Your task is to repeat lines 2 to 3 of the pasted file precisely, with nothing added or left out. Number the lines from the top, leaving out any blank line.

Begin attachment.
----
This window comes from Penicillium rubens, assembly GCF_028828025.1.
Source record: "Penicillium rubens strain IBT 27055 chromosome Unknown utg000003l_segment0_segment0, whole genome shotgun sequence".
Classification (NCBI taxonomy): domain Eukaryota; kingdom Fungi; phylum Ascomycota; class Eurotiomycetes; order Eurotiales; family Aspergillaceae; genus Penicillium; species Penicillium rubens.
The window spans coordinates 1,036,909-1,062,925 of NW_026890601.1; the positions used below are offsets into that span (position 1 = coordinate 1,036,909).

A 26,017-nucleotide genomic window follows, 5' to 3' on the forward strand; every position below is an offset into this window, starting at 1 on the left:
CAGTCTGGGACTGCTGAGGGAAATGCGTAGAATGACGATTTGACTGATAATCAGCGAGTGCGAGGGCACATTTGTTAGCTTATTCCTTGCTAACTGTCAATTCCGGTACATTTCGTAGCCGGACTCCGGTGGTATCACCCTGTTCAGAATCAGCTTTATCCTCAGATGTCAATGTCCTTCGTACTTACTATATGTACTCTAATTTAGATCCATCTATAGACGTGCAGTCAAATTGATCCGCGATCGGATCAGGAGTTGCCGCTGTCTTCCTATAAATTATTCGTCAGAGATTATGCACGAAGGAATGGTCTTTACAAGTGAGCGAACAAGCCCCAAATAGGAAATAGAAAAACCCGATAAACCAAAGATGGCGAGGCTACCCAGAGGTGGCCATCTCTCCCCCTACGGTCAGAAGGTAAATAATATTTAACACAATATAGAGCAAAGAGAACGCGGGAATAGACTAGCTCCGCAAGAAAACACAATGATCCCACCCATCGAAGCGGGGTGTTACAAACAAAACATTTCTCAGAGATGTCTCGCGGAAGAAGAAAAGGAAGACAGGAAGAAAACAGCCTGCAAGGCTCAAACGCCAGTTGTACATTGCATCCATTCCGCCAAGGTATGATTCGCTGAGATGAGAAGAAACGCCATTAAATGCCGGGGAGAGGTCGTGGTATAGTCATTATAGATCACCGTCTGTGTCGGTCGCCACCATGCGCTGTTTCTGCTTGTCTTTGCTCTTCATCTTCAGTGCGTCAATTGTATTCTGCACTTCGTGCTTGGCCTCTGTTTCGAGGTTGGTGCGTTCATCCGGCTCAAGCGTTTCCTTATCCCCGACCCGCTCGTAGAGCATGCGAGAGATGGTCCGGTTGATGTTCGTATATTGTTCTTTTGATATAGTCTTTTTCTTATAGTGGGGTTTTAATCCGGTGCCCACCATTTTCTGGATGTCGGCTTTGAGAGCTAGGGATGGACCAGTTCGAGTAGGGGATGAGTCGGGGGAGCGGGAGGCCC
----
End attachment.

Source record: "Penicillium rubens strain IBT 27055 chromosome Unknown utg000003l_segment0_segment0, whole genome shotgun sequence".
Classification (NCBI taxonomy): domain Eukaryota; kingdom Fungi; phylum Ascomycota; class Eurotiomycetes; order Eurotiales; family Aspergillaceae; genus Penicillium; species Penicillium rubens.